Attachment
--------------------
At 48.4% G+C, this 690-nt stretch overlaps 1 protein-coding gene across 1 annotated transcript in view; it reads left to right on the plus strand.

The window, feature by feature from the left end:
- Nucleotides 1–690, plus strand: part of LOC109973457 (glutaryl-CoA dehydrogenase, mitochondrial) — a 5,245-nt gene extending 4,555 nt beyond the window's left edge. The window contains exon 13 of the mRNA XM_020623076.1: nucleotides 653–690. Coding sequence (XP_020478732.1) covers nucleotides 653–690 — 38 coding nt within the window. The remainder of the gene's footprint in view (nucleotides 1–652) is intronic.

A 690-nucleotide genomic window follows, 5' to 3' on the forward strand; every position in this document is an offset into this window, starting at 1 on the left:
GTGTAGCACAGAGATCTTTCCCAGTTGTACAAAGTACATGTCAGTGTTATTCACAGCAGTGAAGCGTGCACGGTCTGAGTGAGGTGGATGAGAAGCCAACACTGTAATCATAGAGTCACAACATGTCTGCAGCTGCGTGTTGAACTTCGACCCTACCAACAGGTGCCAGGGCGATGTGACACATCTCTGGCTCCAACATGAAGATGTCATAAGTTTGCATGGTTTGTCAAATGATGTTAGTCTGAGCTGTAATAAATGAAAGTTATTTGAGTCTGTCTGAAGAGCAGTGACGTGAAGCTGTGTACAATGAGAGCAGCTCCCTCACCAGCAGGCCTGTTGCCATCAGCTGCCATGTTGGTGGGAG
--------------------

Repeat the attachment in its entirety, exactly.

At 48.4% G+C, this 690-nt stretch overlaps 1 protein-coding gene across 1 annotated transcript in view; it reads left to right on the plus strand.

The window, feature by feature from the left end:
- Nucleotides 1–690, plus strand: part of LOC109973457 (glutaryl-CoA dehydrogenase, mitochondrial) — a 5,245-nt gene extending 4,555 nt beyond the window's left edge. The window contains exon 13 of the mRNA XM_020623076.1: nucleotides 653–690. Coding sequence (XP_020478732.1) covers nucleotides 653–690 — 38 coding nt within the window. The remainder of the gene's footprint in view (nucleotides 1–652) is intronic.

A 690-nucleotide genomic window follows, 5' to 3' on the forward strand; every position in this document is an offset into this window, starting at 1 on the left:
GTGTAGCACAGAGATCTTTCCCAGTTGTACAAAGTACATGTCAGTGTTATTCACAGCAGTGAAGCGTGCACGGTCTGAGTGAGGTGGATGAGAAGCCAACACTGTAATCATAGAGTCACAACATGTCTGCAGCTGCGTGTTGAACTTCGACCCTACCAACAGGTGCCAGGGCGATGTGACACATCTCTGGCTCCAACATGAAGATGTCATAAGTTTGCATGGTTTGTCAAATGATGTTAGTCTGAGCTGTAATAAATGAAAGTTATTTGAGTCTGTCTGAAGAGCAGTGACGTGAAGCTGTGTACAATGAGAGCAGCTCCCTCACCAGCAGGCCTGTTGCCATCAGCTGCCATGTTGGTGGGAG